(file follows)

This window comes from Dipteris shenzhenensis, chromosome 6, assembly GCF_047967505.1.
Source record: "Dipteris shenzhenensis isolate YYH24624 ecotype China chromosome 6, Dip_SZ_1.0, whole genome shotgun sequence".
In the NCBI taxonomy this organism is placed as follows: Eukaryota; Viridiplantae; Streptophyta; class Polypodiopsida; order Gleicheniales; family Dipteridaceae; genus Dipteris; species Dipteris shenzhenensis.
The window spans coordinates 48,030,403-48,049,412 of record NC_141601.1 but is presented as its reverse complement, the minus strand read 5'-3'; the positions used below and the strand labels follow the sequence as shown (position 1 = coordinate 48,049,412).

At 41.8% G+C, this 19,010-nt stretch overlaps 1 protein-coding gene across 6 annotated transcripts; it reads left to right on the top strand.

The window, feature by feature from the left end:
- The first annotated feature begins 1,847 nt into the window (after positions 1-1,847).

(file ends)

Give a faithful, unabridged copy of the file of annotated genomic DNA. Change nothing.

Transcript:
This window comes from Dipteris shenzhenensis, chromosome 6, assembly GCF_047967505.1.
Source record: "Dipteris shenzhenensis isolate YYH24624 ecotype China chromosome 6, Dip_SZ_1.0, whole genome shotgun sequence".
In the NCBI taxonomy this organism is placed as follows: Eukaryota; Viridiplantae; Streptophyta; class Polypodiopsida; order Gleicheniales; family Dipteridaceae; genus Dipteris; species Dipteris shenzhenensis.
The window spans coordinates 48,030,403-48,049,412 of record NC_141601.1 but is presented as its reverse complement, the minus strand read 5'-3'; the positions used below and the strand labels follow the sequence as shown (position 1 = coordinate 48,049,412).

At 41.8% G+C, this 19,010-nt stretch overlaps 1 protein-coding gene across 6 annotated transcripts; it reads left to right on the top strand.

The window, feature by feature from the left end:
- The first annotated feature begins 1,847 nt into the window (after positions 1-1,847).